Elevators Help Pay the Bill
In 1931 the Empire State Building became the world’s tallest skyscraper. It also temporarily became the world’s biggest white elephant since, due to the Depression, only 30 percent of the office space was occupied. What helped to keep the building viable? The elevators that took streams of sightseers to the observation deck. Five thousand tourists paid a dollar each the first day to take in the panoramic view from the top. And a dollar then was a tidy sum. Within the first month over 100,000 had taken the ride to the 86th-floor observation deck.
In recent decades elevators have been refined and speeded up. For example, in the RCA Building in New York City, the elevators zoom up the 70-story skyscraper at a velocity of 1,400 feet (427 m) per minute. In Chicago’s John Hancock Center, they even beat that—1,800 feet (549 m) a minute, or 20 miles (32 km) per hour!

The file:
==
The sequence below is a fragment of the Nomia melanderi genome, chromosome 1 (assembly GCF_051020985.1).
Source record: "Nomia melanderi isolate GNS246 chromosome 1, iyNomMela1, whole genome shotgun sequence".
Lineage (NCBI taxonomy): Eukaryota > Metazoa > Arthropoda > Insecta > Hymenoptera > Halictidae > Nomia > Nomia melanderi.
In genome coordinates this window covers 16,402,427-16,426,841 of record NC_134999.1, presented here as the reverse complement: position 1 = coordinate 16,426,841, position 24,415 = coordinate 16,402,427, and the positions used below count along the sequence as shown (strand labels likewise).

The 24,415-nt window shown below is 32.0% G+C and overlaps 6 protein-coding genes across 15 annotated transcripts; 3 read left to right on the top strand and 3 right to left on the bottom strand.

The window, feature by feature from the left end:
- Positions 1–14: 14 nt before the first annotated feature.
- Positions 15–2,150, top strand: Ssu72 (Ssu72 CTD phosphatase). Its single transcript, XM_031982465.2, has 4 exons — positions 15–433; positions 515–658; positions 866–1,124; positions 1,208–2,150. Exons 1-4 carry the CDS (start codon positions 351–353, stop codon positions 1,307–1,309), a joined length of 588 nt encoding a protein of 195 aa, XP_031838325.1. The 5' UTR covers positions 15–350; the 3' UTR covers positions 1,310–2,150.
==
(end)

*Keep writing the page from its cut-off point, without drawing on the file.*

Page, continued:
The importance of fast elevator service is evident when you realize that over a quarter of a million people visit the Rockefeller Center skyscraper complex in New York City each day to shop, to work or for sight-seeing. Little wonder then that the 110-story twin towers of the World Trade Center in New York City are served by a total of 250 elevators. Imagine having to climb to the top of those buildings!
So the next time you hear a voice calling “Going up!” remember Elisha Otis’ famous words: “All safe, gentlemen, all safe!” And be thankful you can use the elevator.
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Elisha Otis demonstrating the world’s first safety elevator
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Would there be skyscrapers without elevators?